Now hope that sees for itself is not hope.
For who hopes for what one sees?
But if we hope for what we do not see, we wait with endurance.

Responsorial Psalm: excerpts from 126

When the LORD brought back the captives of Zion,
we were like men dreaming.
Then our mouth was filled with laughter,
and our tongue with rejoicing.
R. The Lord has done marvels for us.

Then they said among the nations,
“The LORD has done great things for them.”
The LORD has done great things for us;
we are glad indeed.
R. The Lord has done marvels for us.

Restore our fortunes, O LORD,
like the torrents in the southern desert.
Those that sow in tears
shall reap rejoicing.
R. The Lord has done marvels for us.

Although they go forth weeping,
carrying the seed to be sown,
They shall come back rejoicing,
carrying their sheaves.
R. The Lord has done marvels for us.

Gospel: Luke 13:18–21

Jesus said, “What is the Kingdom of God like?
To what can I compare it?
It is like a mustard seed that a man took and planted in the garden.
When it was fully grown, it became a large bush
and the birds of the sky dwelt in its branches.

Again he said, “To what shall I compare the Kingdom of God?
It is like yeast that a woman took
and mixed in with three measures of wheat flour
until the whole batch of dough was leavened.”

One Sentence Homily
(edited down by me; from daily Mass with Father Taylor,
who was speaking of God’s view and value of things vs our view and value of things)

God is going to take the thing that seems most insignificant and show you the treasure that is truly present.

Quote of the Day
In Conversation With God, Vol. 7

59. The Glory of the Children of God

59.1 Our sense of divine filiation.

Whenever we read Psalm 2 we come across this messianic reference: I will tell of the decree of the Lord: He said to me, ‘You are my son, today I have begotten you.’ The adverb ‘today ‘ speaks of eternity. It is the ‘today’ of the Most Holy and ineffable Trinity: Father, Son, and Holy Spirit, who is eternal Love and eternally consubstantial with the Father and the Son. (John Paul II address, 16 Oct 1985)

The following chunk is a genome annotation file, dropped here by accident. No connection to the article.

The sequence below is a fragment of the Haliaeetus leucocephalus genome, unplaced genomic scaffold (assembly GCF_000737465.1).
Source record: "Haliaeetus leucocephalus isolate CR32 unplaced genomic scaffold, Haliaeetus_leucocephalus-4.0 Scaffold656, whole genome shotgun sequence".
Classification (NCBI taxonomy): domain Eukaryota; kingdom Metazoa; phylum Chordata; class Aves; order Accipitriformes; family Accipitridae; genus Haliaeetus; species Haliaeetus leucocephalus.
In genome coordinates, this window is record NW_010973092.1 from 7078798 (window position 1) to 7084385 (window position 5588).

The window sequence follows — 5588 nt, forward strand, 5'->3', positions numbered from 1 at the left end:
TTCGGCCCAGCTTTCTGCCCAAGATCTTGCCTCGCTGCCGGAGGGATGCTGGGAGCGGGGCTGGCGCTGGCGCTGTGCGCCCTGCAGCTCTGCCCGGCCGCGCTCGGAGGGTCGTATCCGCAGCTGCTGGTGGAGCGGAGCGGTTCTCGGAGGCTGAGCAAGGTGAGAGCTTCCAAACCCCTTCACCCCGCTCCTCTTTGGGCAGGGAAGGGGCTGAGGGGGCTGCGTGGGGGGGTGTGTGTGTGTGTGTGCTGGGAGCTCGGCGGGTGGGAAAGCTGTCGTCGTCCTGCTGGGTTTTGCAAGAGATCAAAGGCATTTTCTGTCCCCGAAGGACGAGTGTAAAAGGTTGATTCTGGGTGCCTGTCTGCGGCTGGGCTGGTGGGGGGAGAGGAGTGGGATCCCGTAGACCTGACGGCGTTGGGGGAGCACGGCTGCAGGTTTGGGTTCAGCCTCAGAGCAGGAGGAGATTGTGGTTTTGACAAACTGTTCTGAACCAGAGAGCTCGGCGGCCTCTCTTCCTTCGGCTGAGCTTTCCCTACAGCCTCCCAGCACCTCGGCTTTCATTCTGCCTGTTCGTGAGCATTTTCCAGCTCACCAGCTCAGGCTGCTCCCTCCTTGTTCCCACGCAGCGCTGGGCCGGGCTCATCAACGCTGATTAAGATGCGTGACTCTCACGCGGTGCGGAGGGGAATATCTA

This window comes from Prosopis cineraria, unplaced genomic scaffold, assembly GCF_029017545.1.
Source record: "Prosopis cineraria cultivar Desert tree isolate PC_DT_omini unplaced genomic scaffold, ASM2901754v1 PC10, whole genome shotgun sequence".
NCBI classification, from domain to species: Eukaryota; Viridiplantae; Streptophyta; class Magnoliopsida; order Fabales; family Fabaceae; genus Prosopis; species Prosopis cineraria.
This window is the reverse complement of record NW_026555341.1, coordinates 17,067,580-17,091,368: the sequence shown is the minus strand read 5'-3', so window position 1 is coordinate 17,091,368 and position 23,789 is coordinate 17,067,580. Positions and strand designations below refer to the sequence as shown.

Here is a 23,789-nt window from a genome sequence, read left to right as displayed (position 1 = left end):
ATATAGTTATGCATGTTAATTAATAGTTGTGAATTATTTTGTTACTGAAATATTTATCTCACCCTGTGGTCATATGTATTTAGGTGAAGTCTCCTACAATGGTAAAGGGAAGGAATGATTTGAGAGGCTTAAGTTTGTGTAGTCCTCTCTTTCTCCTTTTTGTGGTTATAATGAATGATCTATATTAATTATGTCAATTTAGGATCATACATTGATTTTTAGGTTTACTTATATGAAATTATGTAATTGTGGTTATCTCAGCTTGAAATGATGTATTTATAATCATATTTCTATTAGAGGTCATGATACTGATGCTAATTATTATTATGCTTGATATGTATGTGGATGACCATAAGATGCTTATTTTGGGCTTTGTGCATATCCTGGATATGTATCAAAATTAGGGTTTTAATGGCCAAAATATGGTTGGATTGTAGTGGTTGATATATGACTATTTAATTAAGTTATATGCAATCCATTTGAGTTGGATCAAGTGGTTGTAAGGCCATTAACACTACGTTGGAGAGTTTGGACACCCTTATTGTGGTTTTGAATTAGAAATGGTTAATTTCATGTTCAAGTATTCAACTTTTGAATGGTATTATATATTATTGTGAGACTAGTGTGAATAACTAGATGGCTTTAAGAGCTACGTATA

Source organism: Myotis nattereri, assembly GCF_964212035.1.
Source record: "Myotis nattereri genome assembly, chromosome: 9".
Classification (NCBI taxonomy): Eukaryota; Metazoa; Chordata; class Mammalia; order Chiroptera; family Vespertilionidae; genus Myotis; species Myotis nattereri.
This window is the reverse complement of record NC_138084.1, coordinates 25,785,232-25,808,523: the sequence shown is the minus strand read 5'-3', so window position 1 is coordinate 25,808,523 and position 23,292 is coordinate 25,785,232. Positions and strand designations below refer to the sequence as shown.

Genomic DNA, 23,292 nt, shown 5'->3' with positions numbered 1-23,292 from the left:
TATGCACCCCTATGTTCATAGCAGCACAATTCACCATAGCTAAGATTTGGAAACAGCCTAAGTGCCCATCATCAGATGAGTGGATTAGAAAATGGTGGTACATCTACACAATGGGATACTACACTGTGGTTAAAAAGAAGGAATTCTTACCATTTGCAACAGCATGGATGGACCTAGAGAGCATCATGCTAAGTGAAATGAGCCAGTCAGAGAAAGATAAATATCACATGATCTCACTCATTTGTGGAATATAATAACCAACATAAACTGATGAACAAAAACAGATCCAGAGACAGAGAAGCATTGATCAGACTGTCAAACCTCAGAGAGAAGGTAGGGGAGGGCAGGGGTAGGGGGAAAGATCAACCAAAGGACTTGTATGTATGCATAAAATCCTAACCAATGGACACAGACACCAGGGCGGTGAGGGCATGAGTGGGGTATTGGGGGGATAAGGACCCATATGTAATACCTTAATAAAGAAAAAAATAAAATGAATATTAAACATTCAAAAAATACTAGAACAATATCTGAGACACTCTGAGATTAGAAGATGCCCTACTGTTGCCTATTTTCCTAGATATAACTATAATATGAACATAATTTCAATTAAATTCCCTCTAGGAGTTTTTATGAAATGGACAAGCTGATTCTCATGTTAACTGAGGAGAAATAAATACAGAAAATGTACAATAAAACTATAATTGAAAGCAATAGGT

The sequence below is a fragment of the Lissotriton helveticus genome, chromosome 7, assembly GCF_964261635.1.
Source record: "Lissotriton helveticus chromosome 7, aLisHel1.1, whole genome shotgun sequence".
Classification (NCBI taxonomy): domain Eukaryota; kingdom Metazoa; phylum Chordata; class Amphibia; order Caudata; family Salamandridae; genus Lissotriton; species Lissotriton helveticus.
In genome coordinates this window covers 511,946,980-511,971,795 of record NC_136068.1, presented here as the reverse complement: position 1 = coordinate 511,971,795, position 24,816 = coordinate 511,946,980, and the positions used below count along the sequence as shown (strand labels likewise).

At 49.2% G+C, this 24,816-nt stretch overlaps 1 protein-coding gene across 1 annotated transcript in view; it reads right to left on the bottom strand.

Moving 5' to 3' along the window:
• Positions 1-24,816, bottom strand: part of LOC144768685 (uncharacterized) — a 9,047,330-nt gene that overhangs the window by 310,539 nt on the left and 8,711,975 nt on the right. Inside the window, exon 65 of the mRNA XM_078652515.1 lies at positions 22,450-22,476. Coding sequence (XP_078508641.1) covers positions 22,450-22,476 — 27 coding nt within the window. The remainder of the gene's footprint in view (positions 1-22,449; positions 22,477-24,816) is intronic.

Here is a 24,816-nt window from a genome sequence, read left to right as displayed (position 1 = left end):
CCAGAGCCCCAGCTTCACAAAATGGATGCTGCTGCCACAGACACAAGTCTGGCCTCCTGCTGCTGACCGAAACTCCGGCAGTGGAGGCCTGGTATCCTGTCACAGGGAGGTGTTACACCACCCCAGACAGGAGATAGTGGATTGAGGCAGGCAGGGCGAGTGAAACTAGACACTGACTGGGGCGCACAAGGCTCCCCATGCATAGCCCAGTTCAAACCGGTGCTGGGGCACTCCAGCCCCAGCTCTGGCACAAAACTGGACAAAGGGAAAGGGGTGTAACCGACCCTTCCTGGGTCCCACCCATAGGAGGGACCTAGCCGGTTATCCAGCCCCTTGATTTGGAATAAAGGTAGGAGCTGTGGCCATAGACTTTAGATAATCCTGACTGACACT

According to its definition, filiation requires an equality of nature. This is why Jesus is the only-begotten Son of the Father. We may say in a broader sense that all creatures, especially  spiritual beings, are ‘children of God.’ But this filiation is inherently imperfect. Creatures cannot be equated with their Creator according to nature.

Of course, it is true that Baptism acts to regenerate the soul. This new birth into the supernatural order allows us to participate in the divine nature.  This supernatural elevation to divine filiation represents an immense improvement on our natural filiation as creatures. St John teaches us in the Prologue to his Gospel: But to all who received him, who believed in his name, He gave power to become children of God; who were born, not of blood nor of the will of the flesh nor of the will of man, but of God. (John 12:12–13) As St Athanasius explains: The Son of God became man so that the sons of men, the sons of Adam, might become sons of God … He is the Son of God by his nature. We re sons of God by grace. (De Incarnatione contra arrianos, 8)